blockbuster going bust will be one of those milestones for the rapid growth of digital media. studios and labels, who have for so long held onto the successful models of the past will be forced to accelerate their licensing changes.
i think the changes will be felt in the following ways:
1. the idea of regional releases for one will need to be reviewed, this could impact a lot of distribution and legal agreements as well and would be very dififcult to do quickly
2. the limiting of content distribution points would need to be reviewed- why should your content not be available on thousands of affilates if you can collect your revenues effectively? the old model of paying an upfront fee should really be done away with
3. growth of video distribution networks. youtube could really be the biggest competitor to netflix. it has the basic infrastructure and has been dabbling in pay to view. they also have the ad devlivery capabilities to monetise the content. the CDN business is going to explode 🙂
4. movie budget changes – you wouldnt think it, but cheaper distribution = lower cost. lower cost = more people able to dsitribute = more content. more content = lower budget per film on average. sure, there will always be the big releases but expect more art movies and long tail.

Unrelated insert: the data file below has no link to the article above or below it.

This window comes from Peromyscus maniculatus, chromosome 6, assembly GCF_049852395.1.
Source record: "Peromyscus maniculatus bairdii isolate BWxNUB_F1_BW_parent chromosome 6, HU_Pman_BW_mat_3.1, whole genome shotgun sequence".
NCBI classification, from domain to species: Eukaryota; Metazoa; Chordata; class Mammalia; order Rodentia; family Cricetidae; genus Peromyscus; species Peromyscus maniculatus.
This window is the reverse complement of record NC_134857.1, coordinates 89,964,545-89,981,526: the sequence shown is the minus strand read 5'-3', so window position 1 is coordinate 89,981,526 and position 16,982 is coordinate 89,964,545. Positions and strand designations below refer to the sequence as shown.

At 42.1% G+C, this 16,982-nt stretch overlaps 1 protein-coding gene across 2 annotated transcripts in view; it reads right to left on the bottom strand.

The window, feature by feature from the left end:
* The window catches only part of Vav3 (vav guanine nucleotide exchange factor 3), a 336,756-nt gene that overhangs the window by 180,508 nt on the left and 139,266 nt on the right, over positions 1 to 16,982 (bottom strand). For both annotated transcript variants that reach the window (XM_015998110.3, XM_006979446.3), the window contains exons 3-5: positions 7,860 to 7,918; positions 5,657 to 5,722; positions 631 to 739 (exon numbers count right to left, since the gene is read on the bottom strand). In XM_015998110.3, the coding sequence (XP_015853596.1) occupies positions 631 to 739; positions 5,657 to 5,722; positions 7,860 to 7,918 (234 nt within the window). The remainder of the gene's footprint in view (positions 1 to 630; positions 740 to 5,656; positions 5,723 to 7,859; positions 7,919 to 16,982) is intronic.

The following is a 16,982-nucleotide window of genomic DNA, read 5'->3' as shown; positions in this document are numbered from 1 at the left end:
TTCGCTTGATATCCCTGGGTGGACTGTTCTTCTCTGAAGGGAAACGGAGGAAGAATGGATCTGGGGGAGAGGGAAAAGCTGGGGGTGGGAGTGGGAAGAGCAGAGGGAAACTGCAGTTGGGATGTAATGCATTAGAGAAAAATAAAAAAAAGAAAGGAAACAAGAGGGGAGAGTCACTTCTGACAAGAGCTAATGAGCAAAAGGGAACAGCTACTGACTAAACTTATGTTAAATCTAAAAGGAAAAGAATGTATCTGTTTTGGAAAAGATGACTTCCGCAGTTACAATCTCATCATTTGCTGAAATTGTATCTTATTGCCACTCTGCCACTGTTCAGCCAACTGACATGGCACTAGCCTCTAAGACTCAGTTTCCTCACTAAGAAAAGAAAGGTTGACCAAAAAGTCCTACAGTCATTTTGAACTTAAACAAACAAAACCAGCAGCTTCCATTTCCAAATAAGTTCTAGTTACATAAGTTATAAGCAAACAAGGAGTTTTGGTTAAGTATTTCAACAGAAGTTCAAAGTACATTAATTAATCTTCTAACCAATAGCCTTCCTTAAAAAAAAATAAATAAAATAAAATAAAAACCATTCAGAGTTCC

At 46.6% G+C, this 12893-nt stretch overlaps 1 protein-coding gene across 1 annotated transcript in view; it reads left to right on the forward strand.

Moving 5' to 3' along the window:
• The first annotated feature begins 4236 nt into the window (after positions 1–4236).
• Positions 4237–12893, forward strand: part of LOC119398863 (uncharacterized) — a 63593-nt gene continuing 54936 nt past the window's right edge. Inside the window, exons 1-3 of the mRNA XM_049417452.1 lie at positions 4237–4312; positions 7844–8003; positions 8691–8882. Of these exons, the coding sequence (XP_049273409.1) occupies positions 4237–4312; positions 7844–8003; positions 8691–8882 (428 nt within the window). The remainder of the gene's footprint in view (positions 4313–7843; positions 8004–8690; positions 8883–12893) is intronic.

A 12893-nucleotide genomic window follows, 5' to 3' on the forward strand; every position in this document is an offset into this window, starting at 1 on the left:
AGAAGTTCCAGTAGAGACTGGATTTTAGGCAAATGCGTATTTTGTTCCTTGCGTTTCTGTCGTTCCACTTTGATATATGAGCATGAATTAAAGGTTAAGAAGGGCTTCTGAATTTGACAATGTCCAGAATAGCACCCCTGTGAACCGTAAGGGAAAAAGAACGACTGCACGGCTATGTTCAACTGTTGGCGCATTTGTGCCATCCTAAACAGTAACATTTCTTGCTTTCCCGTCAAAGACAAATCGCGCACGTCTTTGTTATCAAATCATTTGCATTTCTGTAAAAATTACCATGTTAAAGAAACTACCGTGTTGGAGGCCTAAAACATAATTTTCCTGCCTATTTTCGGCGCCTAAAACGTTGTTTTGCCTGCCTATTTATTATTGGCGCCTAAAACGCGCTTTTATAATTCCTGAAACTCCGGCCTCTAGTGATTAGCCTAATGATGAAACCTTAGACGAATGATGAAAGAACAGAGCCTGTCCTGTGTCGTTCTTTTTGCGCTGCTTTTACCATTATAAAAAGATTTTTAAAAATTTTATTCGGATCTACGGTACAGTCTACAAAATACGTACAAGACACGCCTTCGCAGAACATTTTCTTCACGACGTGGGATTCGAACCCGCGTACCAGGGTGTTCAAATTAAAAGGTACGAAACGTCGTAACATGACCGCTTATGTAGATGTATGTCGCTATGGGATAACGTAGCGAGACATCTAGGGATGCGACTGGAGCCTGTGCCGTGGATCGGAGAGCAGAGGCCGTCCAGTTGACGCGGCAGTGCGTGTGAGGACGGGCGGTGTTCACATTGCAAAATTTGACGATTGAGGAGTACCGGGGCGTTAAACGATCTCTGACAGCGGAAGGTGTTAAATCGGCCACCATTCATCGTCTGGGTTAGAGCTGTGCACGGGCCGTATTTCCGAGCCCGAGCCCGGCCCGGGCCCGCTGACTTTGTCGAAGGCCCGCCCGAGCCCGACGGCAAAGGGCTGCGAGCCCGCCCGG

there are more impacts beyond this as you play with the value chain like growing demand for video search and advertising spend shifts but thats for another day.
from paid content
Blockbuster (NYSE: BBI), which had warned for months that it might have to declare bankruptcy, is expected to file for Chapter 11 later this week or next, the WSJ says. The paper says that Blockbuster will likely close 500 to 800 stores. That’s in addition to of the 960 stores Blockbuster announced it would close a year ago as part of what it called a “transformation” of its business. As of July 4, it had 3,425 stores in the U.S., down from 4,356 a year ago.
The store closings will likely hasten the transition to alternate video rental models, and, indeed, Netflix (NSDQ: NFLX) stock is up 5.8 percent today to $155.74. Blockbuster, by contrast, is down 23.75 percent to $0.06 a share.
Blockbuster apparently still believes there’s a market for a much-smaller bricks-and-mortar chain, although the WSJ says the restructured company will also emphasize “digital distribution.” The company has an on-demand streaming service that it said it would expand last year, although it has had nowhere near Netflix’s success.
The WSJ says the bankruptcy filing will leave the company without any debt. It will also give investor Carl Icahn, who sold a substantial percentage of his stock holdings in the company earlier this year but still owns a third of the company’s senior debt, a bigger role, including a board seat.
We’ve reached out to Blockbuster for comment and will update when we hear back.